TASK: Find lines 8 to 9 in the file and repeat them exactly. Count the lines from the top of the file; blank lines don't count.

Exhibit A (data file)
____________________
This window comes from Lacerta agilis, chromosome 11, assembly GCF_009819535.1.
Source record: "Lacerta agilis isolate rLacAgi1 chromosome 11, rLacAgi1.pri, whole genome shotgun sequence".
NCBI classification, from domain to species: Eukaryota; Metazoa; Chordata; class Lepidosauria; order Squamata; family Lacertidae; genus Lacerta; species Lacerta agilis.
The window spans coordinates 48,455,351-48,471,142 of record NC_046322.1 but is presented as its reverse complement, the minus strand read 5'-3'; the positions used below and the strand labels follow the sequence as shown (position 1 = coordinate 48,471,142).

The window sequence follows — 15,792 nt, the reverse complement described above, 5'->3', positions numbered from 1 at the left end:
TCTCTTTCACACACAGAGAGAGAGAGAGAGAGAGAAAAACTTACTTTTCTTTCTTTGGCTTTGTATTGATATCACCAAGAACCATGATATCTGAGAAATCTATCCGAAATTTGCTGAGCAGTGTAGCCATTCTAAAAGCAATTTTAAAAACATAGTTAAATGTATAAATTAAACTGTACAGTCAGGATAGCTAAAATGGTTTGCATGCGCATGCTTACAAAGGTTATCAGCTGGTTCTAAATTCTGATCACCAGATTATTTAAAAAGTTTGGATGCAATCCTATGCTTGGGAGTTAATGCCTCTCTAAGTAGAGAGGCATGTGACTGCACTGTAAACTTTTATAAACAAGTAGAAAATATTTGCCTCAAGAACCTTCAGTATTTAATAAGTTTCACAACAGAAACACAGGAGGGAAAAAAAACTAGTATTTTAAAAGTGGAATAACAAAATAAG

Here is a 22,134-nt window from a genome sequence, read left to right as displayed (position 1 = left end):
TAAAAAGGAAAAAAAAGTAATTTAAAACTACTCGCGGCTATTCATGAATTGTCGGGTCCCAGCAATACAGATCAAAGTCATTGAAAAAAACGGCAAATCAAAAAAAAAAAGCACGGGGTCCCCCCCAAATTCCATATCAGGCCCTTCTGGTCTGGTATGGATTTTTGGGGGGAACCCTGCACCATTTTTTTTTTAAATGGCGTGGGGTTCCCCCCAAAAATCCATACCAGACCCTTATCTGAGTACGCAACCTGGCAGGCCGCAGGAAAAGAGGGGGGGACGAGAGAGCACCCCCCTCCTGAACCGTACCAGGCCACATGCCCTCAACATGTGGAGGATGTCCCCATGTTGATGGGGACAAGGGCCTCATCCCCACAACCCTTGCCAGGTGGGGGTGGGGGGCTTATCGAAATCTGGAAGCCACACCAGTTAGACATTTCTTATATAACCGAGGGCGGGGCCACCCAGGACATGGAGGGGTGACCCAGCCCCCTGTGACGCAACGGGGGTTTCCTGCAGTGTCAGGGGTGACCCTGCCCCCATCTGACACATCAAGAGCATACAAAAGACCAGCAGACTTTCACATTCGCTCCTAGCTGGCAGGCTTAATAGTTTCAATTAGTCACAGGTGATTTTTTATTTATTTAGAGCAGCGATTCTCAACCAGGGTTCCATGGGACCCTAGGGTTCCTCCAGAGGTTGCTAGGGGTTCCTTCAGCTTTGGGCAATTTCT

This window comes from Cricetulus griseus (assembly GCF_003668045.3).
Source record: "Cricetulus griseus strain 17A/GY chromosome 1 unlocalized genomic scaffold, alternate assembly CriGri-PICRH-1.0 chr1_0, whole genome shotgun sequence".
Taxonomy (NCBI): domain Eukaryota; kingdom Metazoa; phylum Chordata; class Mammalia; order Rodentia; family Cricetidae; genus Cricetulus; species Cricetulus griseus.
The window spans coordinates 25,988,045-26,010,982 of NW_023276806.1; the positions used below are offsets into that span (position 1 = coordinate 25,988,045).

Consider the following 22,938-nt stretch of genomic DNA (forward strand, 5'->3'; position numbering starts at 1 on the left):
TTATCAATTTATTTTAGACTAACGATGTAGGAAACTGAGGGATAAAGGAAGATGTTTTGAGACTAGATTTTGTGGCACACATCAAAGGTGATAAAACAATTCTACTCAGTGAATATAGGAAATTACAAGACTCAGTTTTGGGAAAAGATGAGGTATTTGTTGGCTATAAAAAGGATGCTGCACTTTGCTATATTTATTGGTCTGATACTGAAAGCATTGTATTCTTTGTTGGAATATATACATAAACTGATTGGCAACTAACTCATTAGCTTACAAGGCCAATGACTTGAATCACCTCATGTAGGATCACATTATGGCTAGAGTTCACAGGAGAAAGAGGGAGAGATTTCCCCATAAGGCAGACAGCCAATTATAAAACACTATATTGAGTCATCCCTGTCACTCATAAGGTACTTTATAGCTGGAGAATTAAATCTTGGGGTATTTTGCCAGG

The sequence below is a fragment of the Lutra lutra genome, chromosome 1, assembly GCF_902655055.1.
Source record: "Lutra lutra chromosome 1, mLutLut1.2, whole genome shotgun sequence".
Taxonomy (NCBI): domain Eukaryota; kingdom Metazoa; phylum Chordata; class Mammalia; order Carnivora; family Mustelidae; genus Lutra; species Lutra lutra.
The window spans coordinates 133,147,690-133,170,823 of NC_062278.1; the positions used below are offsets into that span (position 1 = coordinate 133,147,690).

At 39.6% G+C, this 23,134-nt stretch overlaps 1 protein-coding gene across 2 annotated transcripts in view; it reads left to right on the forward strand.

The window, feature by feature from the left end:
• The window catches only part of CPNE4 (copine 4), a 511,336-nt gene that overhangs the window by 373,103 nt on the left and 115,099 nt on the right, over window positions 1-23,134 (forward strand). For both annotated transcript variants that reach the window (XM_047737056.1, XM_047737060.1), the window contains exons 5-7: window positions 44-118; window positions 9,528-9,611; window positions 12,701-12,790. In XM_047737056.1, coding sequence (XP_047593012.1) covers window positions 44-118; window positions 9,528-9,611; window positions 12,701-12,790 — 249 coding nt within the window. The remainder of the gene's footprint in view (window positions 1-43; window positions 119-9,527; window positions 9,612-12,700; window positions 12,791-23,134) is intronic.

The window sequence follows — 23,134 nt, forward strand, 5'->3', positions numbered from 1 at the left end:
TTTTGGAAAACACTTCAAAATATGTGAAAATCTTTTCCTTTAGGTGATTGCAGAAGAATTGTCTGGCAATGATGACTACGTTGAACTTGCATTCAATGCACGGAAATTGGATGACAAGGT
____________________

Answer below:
TAAAAAGGAAAAAAAAGTAATTTAAAACTACTCGCGGCTATTCATGAATTGTCGGGTCCCAGCAATACAGATCAAAGTCATTGAAAAAAACGGCAAATCAAAAAAAAAAAGCACGGGGTCCCCCCCAAATTCCATATCAGGCCCTTCTGGTCTGGTATGGATTTTTGGGGGGAACCCTGCACCATTTTTTTTTTAAATGGCGTGGGGTTCCCCCCAAAAATCCATACCAGACCCTTATCTGAGTACGCAACCTGGCAGGCCGCAGGAAAAGAGGGGGGGACGAGAGAGCACCCCCCTCCTGAACCGTACCAGGCCACATGCCCTCAACATGTGGAGGATGTCCCCATGTTGATGGGGACAAGGGCCTCATCCCCACAACCCTTGCCAGGTGGGGGTGGGGGGCTTATCGAAATCTGGAAGCCACACCAGTTAGACATTTCTTATATAACCGAGGGCGGGGCCACCCAGGACATGGAGGGGTGACCCAGCCCCCTGTGACGCAACGGGGGTTTCCTGCAGTGTCAGGGGTGACCCTGCCCCCATCTGACACATCAAGAGCATACAAAAGACCAGCAGACTTTCACATTCGCTCCTAGCTGGCAGGCTTAATAGTTTCAATTAGTCACAGGTGATTTTTTATTTATTTAGAGCAGCGATTCTCAACCAGGGTTCCATGGGACCCTAGGGTTCCTCCAGAGGTTGCTAGGGGTTCCTTCAGCTTTGGGCAATTTCT

This window comes from Cricetulus griseus (assembly GCF_003668045.3).